San Francisco sues 5 out-of-state suppliers over magazine 'repair kits'

“The only purpose of these magazines is to kill as many people as quickly as possible," said Herrera in a statement. (Photo: Michael Short/SF Chronicle)

“The only purpose of these magazines is to kill as many people as quickly as possible,” said Herrera in a statement. (Photo: Michael Short/SF Chronicle)

San Francisco City Attorney Dennis Herrera filed suit Thursday against several Internet retailers selling what he says are illegal high-capacity magazines to Californians.

The city takes issue with rebuild kits from Badger Mountain Supply, located in Washington; 7.62 Precision in Alaska; Shooters Plus, in Mississippi; LAK Supply of Wyoming; and, located in Florida.

In each case, Herrera argues the kits are nothing more than disassembled magazines capable of holding more than 10 rounds of ammo that can easily be reassembled in violation of state law.

“It takes a particular type of miscreant to compromise the safety of Californians simply for profit,” Herrera said in a statement. “The only purpose of these magazines is to kill as many people as quickly as possible. They have no place in our neighborhoods. That’s why the people of California have spoken loud and clear on this.”

Herrera’s office noted eight mass shootings in the past decade where “large-capacity magazines were used.” Yet, only one — the 2015 San Bernardino terrorist attack, which killed 14 people — took place in California. And the claims do not attempt to tie repair kits specifically to any specific shooting.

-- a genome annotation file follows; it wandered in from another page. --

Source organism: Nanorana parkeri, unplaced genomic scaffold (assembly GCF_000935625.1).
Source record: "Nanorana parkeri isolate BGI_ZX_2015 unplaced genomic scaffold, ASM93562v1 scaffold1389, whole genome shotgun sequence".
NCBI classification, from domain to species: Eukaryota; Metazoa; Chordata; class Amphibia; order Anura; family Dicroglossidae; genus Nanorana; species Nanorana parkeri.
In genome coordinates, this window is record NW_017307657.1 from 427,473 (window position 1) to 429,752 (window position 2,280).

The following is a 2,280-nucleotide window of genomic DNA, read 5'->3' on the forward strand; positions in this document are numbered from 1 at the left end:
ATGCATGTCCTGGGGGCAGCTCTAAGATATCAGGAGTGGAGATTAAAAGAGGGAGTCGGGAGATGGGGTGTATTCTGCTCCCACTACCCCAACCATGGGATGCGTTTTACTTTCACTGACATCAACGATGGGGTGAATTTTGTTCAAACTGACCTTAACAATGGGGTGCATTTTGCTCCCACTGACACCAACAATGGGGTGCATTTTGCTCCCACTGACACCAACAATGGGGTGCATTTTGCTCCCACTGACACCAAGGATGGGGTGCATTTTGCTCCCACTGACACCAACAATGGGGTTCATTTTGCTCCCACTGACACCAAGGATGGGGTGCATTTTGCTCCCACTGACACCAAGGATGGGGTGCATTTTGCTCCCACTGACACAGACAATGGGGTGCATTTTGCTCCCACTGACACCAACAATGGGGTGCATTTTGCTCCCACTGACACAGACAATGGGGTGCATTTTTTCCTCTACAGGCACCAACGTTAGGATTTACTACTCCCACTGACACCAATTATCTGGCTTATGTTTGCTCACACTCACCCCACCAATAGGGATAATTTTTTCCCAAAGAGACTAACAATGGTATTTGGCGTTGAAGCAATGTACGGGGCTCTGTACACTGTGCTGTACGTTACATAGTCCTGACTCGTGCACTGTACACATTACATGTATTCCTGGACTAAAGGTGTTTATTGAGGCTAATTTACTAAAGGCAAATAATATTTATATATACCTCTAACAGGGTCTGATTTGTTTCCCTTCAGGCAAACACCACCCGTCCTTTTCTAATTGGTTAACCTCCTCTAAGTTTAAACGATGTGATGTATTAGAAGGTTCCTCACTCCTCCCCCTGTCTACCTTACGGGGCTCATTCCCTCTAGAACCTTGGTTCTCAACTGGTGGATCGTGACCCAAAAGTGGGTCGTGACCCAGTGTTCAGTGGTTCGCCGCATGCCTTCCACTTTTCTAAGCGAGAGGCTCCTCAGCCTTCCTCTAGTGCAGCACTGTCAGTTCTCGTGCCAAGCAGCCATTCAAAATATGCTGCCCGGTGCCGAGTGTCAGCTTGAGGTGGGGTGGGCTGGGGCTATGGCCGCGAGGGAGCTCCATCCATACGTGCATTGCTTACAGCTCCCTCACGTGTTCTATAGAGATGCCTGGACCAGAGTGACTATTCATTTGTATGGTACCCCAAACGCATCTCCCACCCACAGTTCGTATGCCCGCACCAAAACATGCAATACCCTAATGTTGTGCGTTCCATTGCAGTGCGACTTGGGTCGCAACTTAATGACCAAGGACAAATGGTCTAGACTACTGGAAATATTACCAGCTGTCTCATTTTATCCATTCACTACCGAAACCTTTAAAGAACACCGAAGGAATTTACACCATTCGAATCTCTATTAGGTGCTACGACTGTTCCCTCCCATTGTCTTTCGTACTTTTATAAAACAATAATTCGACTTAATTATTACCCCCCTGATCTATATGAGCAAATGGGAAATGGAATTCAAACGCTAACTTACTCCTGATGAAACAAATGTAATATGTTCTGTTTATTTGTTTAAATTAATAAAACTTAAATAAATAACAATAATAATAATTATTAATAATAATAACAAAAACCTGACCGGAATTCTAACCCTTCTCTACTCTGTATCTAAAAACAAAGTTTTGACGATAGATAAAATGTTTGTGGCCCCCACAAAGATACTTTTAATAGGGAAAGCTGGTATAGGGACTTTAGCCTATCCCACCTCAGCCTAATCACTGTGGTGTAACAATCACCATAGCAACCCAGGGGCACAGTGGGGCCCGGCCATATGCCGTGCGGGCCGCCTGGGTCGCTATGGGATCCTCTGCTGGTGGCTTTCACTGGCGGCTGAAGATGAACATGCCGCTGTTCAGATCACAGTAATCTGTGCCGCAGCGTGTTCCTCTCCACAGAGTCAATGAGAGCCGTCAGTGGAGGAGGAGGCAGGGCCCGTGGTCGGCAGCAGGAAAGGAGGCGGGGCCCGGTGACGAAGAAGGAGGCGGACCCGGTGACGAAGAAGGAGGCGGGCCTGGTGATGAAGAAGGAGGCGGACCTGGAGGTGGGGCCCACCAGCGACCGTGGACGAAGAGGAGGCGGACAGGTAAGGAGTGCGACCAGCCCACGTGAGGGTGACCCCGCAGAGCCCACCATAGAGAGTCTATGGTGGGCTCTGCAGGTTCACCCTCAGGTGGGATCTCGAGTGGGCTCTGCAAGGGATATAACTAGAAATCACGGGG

A typical kit contains a magazine body, spring, follower, and floorplate and are marketed as replacement parts for those with pre-ban magazines with problems functioning or for building a state-compliant reduced capacity device. For their part, 7.62 Precision cautions prospective buyers that, “It is the customer’s responsibility to store these kits unassembled until specific parts are removed from the kits and used to repair legal pre-ban magazines, or to build legal 10-round magazines.”

In 2016, legislation signed by California Gov. Jerry Brown and approved by voters by a ballot proposition removed legal protections from even grandfathered magazines in civilian hands, though the state Justice Department walked back a proposed rule for how to take these devices out of circulation.

LAK Supply issued a statement on its website late Thursday saying its mag parts will no longer be for sale to any California addresses, citing the San Francisco lawsuit.

“We’ve done virtually no business of any type in CA for years at this point, your laws keep becoming more leftist and extreme, and places like the city of SF are more than happy to harass businesses about what kind of parts they sell,” the Internet retailer said in a statement. “At this point, it’s simply no longer worth the harassment, which is exactly what the city of SF wants. Our apologies, but at this point it’s really up to you, the people of CA, to change your oppressive laws.”

In 2013, Herrera filed a similar suit against Texas-based Exile Machine, LLC, Oregon-based 44Mag Distributing LLC, and Ohio-based Copes Distributing, Inc.

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